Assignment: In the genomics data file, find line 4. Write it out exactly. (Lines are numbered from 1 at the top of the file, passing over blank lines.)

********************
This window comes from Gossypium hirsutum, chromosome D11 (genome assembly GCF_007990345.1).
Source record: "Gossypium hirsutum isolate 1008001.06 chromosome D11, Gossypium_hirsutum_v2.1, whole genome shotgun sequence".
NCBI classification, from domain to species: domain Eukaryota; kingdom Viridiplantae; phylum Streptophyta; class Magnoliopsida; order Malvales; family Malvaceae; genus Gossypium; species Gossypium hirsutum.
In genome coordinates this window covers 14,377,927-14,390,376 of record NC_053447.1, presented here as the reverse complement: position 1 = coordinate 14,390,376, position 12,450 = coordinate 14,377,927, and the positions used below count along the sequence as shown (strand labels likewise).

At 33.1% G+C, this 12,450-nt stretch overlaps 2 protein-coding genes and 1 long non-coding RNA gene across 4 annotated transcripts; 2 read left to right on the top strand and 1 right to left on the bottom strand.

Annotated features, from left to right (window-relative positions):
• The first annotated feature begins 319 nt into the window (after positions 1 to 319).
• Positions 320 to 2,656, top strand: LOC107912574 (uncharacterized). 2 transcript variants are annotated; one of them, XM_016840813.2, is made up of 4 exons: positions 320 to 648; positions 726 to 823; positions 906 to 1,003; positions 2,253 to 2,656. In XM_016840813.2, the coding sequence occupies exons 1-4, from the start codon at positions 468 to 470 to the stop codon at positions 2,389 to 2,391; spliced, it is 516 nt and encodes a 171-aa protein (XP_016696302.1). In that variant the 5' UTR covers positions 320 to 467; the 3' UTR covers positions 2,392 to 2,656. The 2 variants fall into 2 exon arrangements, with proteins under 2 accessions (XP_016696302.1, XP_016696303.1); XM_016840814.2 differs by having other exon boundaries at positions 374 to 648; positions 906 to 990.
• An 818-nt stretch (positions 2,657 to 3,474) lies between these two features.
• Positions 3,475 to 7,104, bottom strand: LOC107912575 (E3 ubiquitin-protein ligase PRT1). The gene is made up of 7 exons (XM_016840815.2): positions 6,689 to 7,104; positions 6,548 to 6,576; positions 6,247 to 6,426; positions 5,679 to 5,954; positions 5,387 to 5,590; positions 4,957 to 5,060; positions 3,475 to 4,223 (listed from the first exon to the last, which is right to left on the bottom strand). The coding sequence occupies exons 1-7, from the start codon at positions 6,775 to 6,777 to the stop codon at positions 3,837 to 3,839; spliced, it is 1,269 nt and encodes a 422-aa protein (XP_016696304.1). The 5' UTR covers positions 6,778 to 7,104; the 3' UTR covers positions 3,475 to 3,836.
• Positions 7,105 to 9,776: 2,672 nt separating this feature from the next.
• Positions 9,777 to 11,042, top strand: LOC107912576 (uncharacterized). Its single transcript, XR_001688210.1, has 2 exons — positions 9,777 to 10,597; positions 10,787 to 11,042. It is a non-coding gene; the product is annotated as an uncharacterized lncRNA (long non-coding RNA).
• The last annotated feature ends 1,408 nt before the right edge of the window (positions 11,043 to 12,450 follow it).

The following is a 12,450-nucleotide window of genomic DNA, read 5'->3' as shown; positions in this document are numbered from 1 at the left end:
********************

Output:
In genome coordinates this window covers 14,377,927-14,390,376 of record NC_053447.1, presented here as the reverse complement: position 1 = coordinate 14,390,376, position 12,450 = coordinate 14,377,927, and the positions used below count along the sequence as shown (strand labels likewise).